Exactly. That is my baseline for judging all such matters, and has been ever since I realized just how powerful a lure “finding patterns” is for my species. I want hard evidence, and I turn a deaf ear to alluring speculation.

  31. Under most circumstances, evidence that something is plausible means a modest increase in the probability that it is true. As has already been noted, if there are only a small number of possible causes for X, then the high plausibility of cause A is useful (but not definitive) evidence in favor of A. On the other hand, if there are many possible causes for X, then the plausibility of one particular one has very little probative value.

    However, there are circumstances when finding only evidence of A’s plausibility actually militates against A being the cause of X. This occurs, for example, when you go looking for evidence of the cause of X and find nothing that conclusively links A to X. As a concrete, and very damaging, example of where this was understood, take the run-up to the 2003 invasion of Iraq. Searching for evidence of a chemical weapons program in Iraq, the U.N. inspectors, surveillance equipment, and on-the-ground intelligence assets turned up many instances where the conditions were consistent with there being chemical weapons. However, despite the extensive search, no smoking gun was found, and the significance of this was totally misunderstood. In short: Finding only plausible/suggestive evidence for A, when you have searched deeply enough that you ought to have found definitive evidence for A, is actually reason to believe that A is not true.

  32. David Marjanović says:

    Searching for evidence of a chemical weapons program in Iraq, the U.N. inspectors, surveillance equipment, and on-the-ground intelligence assets turned up many instances where the conditions were consistent with there being chemical weapons. However, despite the extensive search, no smoking gun was found, and the significance of this was totally misunderstood.

    That’s not at all how I remember it. Evidence of absence was found again and again wherever the inspectors went, the Bush administration simply ignored that and kept claiming the WMD must have been moved somewhere else again, faking evidence based on that infamous term paper about yellowcake and sending Colin Powell to lie his ass off before the UN. The New York Times fell for it, while media elsewhere were more like “lolwut?”. But W wanted his war, told the inspectors to get out before the bombs would drop on their heads, and the rest is history.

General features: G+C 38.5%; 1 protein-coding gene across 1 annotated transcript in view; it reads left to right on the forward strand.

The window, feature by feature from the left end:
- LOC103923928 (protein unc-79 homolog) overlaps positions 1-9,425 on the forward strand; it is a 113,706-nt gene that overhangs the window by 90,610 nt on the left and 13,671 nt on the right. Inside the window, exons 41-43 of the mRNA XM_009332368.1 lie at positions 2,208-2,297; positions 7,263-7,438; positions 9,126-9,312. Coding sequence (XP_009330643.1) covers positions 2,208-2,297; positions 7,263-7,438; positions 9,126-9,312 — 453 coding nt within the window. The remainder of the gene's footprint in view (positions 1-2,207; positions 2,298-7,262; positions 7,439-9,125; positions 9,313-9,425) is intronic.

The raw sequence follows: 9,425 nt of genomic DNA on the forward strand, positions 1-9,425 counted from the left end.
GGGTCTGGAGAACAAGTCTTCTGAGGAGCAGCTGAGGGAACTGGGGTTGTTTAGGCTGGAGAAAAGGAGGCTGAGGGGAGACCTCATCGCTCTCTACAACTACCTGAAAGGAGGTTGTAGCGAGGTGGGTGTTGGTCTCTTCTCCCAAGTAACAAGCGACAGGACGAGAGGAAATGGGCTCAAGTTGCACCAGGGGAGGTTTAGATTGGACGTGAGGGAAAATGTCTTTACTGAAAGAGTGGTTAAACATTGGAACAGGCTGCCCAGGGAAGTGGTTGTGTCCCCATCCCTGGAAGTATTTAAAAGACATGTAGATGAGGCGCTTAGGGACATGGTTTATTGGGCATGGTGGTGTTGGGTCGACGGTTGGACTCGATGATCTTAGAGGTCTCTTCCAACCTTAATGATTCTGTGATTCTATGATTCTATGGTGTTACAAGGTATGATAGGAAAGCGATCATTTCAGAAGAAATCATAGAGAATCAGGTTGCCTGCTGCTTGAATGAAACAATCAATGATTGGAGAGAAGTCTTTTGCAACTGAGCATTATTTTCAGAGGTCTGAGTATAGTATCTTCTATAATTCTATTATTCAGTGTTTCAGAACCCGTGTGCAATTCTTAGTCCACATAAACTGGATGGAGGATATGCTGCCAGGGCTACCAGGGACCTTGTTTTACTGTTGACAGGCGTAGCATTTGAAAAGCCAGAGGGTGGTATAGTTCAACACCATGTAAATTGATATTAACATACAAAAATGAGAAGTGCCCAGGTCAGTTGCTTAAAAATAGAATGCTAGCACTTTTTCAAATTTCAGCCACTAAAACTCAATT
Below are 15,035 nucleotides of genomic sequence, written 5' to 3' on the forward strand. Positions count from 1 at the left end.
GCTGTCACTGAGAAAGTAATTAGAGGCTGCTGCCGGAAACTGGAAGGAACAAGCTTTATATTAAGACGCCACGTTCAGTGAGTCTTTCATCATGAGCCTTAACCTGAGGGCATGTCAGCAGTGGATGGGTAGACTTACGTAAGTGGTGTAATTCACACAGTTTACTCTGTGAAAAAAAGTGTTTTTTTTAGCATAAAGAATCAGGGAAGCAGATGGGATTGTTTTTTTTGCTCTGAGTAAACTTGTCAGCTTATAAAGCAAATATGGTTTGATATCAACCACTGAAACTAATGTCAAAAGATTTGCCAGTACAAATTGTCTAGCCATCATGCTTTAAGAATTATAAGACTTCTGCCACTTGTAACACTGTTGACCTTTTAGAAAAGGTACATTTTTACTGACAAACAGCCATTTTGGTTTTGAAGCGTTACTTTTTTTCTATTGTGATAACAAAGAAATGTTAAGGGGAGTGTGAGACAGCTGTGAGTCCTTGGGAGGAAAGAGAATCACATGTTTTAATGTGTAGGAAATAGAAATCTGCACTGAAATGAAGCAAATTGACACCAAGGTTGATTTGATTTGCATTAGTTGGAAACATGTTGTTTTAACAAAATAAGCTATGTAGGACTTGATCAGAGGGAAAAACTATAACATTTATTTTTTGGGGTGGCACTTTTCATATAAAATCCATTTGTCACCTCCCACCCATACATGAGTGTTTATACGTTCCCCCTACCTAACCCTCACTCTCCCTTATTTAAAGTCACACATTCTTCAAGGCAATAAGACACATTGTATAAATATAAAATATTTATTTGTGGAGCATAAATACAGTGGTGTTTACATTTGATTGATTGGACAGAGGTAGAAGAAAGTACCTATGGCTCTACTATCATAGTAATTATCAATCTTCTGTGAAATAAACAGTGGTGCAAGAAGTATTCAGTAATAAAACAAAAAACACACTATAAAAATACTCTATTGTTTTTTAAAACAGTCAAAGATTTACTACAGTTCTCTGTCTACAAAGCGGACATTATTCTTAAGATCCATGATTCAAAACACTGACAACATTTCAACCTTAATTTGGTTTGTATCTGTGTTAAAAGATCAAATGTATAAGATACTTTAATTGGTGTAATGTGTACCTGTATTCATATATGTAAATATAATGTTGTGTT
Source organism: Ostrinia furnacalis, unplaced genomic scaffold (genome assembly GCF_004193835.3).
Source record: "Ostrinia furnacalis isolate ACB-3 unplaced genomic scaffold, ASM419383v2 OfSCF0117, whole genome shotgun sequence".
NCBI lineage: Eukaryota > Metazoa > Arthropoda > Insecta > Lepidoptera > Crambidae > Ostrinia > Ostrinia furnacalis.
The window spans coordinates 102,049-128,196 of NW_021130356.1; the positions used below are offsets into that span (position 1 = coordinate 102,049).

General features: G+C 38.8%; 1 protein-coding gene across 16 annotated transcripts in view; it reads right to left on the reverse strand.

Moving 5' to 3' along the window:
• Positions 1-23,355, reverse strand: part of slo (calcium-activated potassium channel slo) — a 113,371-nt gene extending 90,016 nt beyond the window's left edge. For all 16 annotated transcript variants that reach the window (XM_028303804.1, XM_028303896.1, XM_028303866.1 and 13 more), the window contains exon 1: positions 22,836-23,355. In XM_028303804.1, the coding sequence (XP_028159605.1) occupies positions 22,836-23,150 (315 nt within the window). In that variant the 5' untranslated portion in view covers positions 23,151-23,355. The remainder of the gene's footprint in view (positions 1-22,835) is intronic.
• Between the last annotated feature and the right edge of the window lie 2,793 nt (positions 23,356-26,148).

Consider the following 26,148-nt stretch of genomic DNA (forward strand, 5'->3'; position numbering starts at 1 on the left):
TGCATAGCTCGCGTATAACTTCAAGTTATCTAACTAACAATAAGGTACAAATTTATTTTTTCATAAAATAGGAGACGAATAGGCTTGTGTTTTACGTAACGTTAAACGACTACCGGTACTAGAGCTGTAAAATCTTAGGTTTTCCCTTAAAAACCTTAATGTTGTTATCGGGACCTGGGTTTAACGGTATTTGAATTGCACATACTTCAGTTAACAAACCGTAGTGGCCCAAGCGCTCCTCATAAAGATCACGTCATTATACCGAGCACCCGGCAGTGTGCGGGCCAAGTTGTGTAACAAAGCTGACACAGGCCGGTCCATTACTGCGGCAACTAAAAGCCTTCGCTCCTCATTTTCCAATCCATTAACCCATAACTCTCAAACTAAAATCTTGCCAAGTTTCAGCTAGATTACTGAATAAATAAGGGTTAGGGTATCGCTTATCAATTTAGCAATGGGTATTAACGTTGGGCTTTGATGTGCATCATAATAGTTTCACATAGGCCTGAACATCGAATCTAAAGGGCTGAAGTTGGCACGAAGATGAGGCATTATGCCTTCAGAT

I still don’t understand how anyone at the NYT, where you’d expect plenty of experience in journalism, fell for such blatant bogus.

  33. Stu Clayton says:

    That is my baseline for judging all such matters, and has been ever since I realized just how powerful a lure “finding patterns” is for my species. I want hard evidence, and I turn a deaf ear to alluring speculation.

    Turning a deaf ear to alluring speculation can be risky – to do so is itself an alluring temptation. I myself listen to speculation closely, in order to understand how I can remain calm while others around me are losing their heads. Keep an eye out for those lures !

  34. Stu Clayton says:

    many instances where the conditions were consistent with there being chemical weapons.

    Not finding what you’re looking for is consistent with its being there, as well as with its not being there. “Consistent with” is a weasel expression for “still no evidence one way or the other”.

  35. David Marjanović says:

    Turning a deaf ear to alluring speculation can be risky – to do so is itself an alluring temptation.

    Oh, that reminds me. For much of the 20th century, ornithologists were sure that raptors and owls couldn’t possibly be closely related, because that would be too easy. Rather, the owls were thought to be closely related to the frogmouths and suchlike. Likewise, Old and New World vultures being closely related would be too easy, so the New World vultures were long suspected to be closest to the storks.

    Nowadays, mostly thanks to molecular data, it is clear that owls and raptors are in fact each other’s closest relatives – raptors including the New World vultures (as the sister-group to all the rest), but excluding the falcons, which nobody had suspected at all. Falcons are instead close to parrots and songbirds, which makes some sense if you look at Eocene fossils.

  36. Trond Engen says:

    I think Glorishear could be a distortion of Gloucestershire.

  37. Trond Engen says:

    David M.: Falcons are instead close to parrots and songbirds […]

    Is this why falcons can be trained?

  38. David Marjanović says:

    Hawks and eagles can be trained just the same.